Wednesday, January 11, 2017

Book Recommendations for Studying the Women in the Scriptures

I have had many requests for book recommendations for studying the Bible and women in the scriptures. I have amassed a fairly impressive library over the years and so I thought I'd go through it and just share with you several of my favorites.

All of these books will help you dig deeper into the scriptures and gain new insights, but they are no replacement for studying the original text yourself. It is much more rewarding to get your own insights about stories instead of reading other people's... make sure you read the scriptures in along with these resources. I know that sounds silly but you'd be surprised how many people spend more time reading commentaries about the scriptures instead of reading the scriptures themselves!

I hope that this list gets you excited about scripture study and that you find something to help deepen your understanding and study. If there are any great books or resources that I have missed please let me know in the comments. I am always looking for good additions to my library!

General Bible Resources

My most used resource when studying the scriptures. For those of us who don't know Hebrew or Greek this is a must-have resource for learning what the original (or alternative) meanings of words are. Using this has done more to increase my understanding of the scriptures than anything else. I use an online version (there are several) and wrote a blog post here about how to use it. 

Josephus was an ancient Jewish historian who wrote the history of his people from the start (Abraham) to the end (after the destruction of Jerusalem by the Romans). He is a very good resource when you want to get another perspective on a Bible story, or a few extra details. Like any historian he had his biases, but he is a very reliable source. I often look what he has written about a story before I write about it.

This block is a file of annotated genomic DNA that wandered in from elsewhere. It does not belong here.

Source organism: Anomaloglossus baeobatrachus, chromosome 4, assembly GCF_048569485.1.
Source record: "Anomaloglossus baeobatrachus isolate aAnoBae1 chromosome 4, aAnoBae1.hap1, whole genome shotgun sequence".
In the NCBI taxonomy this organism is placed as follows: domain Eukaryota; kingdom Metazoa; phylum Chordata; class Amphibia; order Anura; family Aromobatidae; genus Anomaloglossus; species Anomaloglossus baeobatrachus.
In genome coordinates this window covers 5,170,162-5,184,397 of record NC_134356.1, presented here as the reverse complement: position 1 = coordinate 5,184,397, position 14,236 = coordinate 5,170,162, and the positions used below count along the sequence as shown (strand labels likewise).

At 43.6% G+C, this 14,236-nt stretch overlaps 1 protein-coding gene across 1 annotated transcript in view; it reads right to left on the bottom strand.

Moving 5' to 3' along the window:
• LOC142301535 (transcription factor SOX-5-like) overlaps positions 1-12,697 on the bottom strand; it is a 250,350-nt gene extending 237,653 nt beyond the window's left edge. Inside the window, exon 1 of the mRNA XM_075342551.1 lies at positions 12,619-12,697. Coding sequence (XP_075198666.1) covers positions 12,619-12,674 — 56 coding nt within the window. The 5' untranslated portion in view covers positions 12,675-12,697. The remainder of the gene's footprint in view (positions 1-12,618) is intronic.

Rose Book of Bible Charts, Maps, and Time Lines

These Rose books are incredible resources for Biblical study. With maps and charts and timeline galore they are really a treasure trove of information for helping you dig deeper into the history of the Bible-- which can be really confusing a times! Their is also a Rose's Guide to the Temple and a Rose's Guide to the Tabernacle, which look awesome. 

The Lost Language of Symbolism: An Essential Guide for Recognizing and Interpreting Symbols of the Gospel by Alonzo L. Gaskill

Super useful guide for understanding general symbolism in the scriptures (and temple). Has great lists that are easy to use as references. This will really open your eyes to many things (colors, numbers, animals, shapes, etc) you glance right over in the scriptures, temple and in daily life that are full of symbolism. 

The Gate of Heaven: Insights on the Doctrines and Symbols of the Temple by Matthew B. Brown

This book is all about temple symbolism in the Old and New Testament as well as in the restoration. It is incredibly helpful for understanding the religious practices mentioned in the Old Testament and in Jesus' ministry. Don't skip the footnotes! They are often jammed backed with way more detail than the main text. This is a valuable book for increasing your scripture study and for helping you better understand the symbolism of the temple. Must read for anyone getting ready to go to the temple! 

Jerusalem, the Eternal City by  David B Galbraith, D Kelly Ogden , Andrew C Skinner

Jerusalem is central to the Old and New Testament, and even the Book of Mormon. This book does a beautiful job of explaining it's history and significance. The authors also write about Jerusalem from an LDS perspective, including future prophesied events and significance. Awesome book for getting your mind wrapped around the crazy history of this city! 

These are three apocryphal books that I think are very helpful, and full of a lot of truth. Like any apocryphal work you need to take it with a grain of salt and discern what is true and what isn't, but I have found these three books to be really helpful. The book of Jubilees has a complete listing of all the women from Eve on down, which is really interesting. All of these books are also online. 

If you haven't ever read this you should. Much of it is inspired and adds to your understanding of the Bible. There are also a few great stories about women, like Susana and Judith that aren't in the Bible. It is all online as well. 

General Women in the Scripture Resources

Women in Scripture by Carol Meyers